Thirteen of the queerest films from Kanopy, a database you can access through your local library!
For a documentary about a circus cat show, the film is about so much more about the human relationships that shape us. It’s about how us strays and weirdos put the glitter eyeshadow on because we know we’re actually superstars in waiting. Also, it’s about the world’s only all-cat rock band.
You know when you’ve heard your best friend tell a story, even though you’ve only heard it once, you’re buzzing with energy to share it with others? Lubin’s documentary feels like that.
Bad Reputation reminds us that people with a knack for keeping their cool during trying times aren’t apathetic. Sometimes, they’re exactly what we — and our headphones — need.
These are the documentaries that changed our lives and/or made us better people and/or entertained us. Maybe you’ll like them too!
The new documentary Growing Up Coy examines what it’s like to grow up as a young trans girl in a country that is constantly creating laws that target you.
“It took watching I Don’t Wanna Be A Boy to show me that the negative attitudes towards trans women have always been pervasive in society, that from 1994 to 2016 there hasn’t been much change in how society views us. But it also taught me that we share a sisterhood of sorts. No matter what time and what place, trans women of color are connected by our similar experiences.”
18 documentaries about crime and the criminal justice system you can find on Netflix streaming or Amazon and watch while you sit on your couch or chair or bed or wherever it is that you like to sit.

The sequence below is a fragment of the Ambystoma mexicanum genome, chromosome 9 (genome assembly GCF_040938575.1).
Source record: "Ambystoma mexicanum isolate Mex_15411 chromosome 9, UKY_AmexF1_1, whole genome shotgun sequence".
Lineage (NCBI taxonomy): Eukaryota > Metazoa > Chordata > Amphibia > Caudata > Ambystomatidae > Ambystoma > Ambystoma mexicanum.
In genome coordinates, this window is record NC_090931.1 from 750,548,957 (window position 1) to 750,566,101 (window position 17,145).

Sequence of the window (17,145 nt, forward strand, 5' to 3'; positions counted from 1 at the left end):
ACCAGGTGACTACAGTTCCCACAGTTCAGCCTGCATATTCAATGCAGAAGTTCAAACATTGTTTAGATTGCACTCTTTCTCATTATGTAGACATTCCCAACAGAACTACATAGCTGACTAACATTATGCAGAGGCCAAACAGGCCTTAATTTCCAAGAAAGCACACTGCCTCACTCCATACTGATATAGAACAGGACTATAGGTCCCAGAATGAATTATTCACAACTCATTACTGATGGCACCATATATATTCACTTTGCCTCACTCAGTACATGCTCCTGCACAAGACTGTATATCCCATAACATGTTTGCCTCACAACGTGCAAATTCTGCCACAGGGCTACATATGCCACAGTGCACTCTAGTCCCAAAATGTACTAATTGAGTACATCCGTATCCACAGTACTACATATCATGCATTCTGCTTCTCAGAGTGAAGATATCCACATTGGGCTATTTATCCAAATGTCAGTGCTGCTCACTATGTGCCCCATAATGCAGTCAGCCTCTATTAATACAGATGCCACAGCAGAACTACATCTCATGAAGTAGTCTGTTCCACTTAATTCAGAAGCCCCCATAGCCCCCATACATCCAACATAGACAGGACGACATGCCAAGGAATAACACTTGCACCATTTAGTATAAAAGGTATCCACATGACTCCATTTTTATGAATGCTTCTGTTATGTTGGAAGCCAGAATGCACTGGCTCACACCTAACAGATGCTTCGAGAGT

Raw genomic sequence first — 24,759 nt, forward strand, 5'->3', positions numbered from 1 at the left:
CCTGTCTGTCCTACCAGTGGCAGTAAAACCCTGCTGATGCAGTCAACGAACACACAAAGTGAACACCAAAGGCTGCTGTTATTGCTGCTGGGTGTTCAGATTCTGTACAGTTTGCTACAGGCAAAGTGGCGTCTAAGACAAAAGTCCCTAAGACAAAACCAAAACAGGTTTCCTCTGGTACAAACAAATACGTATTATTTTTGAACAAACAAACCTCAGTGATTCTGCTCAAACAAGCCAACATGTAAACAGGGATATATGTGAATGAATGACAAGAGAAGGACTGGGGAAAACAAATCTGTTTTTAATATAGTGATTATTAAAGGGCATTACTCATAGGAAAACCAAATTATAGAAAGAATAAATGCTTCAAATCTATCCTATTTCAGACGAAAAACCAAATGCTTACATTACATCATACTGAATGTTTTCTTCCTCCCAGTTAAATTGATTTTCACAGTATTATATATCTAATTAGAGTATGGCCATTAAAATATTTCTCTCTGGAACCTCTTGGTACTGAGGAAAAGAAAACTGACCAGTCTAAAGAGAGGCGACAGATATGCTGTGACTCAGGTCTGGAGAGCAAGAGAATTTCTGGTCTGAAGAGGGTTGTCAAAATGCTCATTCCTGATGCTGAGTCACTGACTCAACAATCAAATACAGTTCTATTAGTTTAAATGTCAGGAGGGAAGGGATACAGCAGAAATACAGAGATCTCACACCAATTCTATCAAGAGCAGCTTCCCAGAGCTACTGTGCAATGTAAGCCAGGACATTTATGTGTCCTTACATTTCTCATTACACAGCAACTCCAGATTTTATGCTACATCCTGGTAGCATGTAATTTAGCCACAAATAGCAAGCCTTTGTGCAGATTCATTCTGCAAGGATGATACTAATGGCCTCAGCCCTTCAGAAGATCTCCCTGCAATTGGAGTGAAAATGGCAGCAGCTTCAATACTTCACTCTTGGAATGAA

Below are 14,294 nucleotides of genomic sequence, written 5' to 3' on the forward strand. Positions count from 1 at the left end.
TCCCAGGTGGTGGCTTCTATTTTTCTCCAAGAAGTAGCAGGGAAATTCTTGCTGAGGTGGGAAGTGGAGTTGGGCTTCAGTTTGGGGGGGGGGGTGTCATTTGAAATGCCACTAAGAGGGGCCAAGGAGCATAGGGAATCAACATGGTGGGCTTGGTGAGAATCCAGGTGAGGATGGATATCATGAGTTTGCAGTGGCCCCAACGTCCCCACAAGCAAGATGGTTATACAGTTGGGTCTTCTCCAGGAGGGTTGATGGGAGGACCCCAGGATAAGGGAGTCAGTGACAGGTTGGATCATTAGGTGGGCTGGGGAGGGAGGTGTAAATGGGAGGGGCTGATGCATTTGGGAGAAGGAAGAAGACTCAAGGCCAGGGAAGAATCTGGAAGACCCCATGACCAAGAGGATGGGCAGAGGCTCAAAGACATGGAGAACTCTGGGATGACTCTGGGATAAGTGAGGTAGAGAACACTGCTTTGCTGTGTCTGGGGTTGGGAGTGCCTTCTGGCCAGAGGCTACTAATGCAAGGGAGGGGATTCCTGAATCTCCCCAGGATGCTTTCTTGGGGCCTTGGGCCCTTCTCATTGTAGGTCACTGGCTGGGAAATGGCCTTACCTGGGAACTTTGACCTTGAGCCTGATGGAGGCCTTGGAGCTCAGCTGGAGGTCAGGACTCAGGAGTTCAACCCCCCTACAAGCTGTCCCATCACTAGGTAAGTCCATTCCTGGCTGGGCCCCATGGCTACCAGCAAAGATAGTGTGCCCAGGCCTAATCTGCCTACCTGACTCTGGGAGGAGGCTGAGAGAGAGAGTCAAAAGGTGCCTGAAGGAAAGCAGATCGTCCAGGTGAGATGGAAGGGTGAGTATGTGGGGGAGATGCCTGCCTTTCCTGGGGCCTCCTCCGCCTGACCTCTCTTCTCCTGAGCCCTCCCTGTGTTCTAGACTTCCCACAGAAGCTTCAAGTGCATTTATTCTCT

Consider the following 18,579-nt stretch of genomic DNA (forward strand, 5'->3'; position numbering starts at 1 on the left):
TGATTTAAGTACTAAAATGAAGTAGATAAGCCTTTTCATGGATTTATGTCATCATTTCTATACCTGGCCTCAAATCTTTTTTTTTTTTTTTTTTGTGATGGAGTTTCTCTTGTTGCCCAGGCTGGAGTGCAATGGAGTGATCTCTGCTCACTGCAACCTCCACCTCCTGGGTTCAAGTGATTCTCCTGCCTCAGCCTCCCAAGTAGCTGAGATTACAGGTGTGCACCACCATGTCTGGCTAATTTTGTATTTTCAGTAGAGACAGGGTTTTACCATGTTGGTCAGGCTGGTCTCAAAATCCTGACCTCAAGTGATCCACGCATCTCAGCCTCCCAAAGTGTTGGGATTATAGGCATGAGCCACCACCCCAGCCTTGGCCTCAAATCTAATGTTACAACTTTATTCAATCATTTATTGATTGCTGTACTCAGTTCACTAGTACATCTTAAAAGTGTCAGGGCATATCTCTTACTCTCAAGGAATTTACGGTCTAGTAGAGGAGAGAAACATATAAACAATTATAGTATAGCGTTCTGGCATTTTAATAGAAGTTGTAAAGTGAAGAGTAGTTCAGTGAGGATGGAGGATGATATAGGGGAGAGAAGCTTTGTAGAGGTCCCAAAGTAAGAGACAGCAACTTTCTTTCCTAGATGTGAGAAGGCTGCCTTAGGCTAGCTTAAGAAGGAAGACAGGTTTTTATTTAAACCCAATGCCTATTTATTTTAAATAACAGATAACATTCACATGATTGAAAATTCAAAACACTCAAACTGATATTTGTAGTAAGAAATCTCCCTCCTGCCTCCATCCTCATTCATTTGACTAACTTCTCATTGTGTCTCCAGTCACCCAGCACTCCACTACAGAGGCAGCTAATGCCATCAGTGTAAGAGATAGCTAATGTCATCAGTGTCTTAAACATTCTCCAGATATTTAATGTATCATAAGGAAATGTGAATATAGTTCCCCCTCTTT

Where “Transparent” succeeds in telling a trans story that’s largely focused on how cis people relate to and see trans people, “This is Me” goes one step further and shows trans people talking to other trans people about their lives and experiences.
If you’d like to spend the day learning about Sharks and outer space and wildlife on Netflix, then boy oh boy are you in for a treat!
Nancy Kates’ new documentary, now airing on HBO, is a portrait of the queer woman who made knowledge sexy.
I have to come to expect that kind of technicolor Sapphic unreality in all of my Chaiken programming, which is exactly why I did not expect L Word Mississippi: Hate The Sin. And I’m glad I didn’t, because this is a documentary worth seeing on its own terms.
So much of our cultural rhetoric around breastfeeding is tied to a sense of what women should be doing rather than what they would like to or are even able to do. Breastfeeding isn’t purely a medical issue, but neither is it a wholly moral one. And all the parameters that go into a woman’s decision to breastfeed pale next to the fear that she is somehow failing her child.
What do you buy someone who fuels themselves only on the knowledge that the world is an inherently imbalanced structure built to take advantage of people made the most vulnerable by its constructs?
Finally, some fantastic cultural analysis about women in power and women in patriotic spandex leotards saving the day.
“At the end of the day, they just want to be heard.”
Katrina’s Team PIck: Season 3 of SIGNIFIED reminds us of what many forget, and what some know all too well: queerness does not necessarily mean whiteness, and queerness is not only limited to the U.S.